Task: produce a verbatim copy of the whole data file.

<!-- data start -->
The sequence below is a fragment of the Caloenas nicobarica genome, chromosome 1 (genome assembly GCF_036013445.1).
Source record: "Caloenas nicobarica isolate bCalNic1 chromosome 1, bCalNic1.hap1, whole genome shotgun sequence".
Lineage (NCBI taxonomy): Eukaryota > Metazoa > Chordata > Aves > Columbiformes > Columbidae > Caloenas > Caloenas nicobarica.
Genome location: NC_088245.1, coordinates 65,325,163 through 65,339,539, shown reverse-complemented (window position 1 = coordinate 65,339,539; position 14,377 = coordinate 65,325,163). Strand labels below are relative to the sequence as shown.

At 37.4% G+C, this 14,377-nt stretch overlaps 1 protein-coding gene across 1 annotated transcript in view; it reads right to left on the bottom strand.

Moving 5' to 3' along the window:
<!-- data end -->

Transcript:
The sequence below is a fragment of the Caloenas nicobarica genome, chromosome 1 (genome assembly GCF_036013445.1).
Source record: "Caloenas nicobarica isolate bCalNic1 chromosome 1, bCalNic1.hap1, whole genome shotgun sequence".
Lineage (NCBI taxonomy): Eukaryota > Metazoa > Chordata > Aves > Columbiformes > Columbidae > Caloenas > Caloenas nicobarica.
Genome location: NC_088245.1, coordinates 65,325,163 through 65,339,539, shown reverse-complemented (window position 1 = coordinate 65,339,539; position 14,377 = coordinate 65,325,163). Strand labels below are relative to the sequence as shown.

At 37.4% G+C, this 14,377-nt stretch overlaps 1 protein-coding gene across 1 annotated transcript in view; it reads right to left on the bottom strand.

Moving 5' to 3' along the window: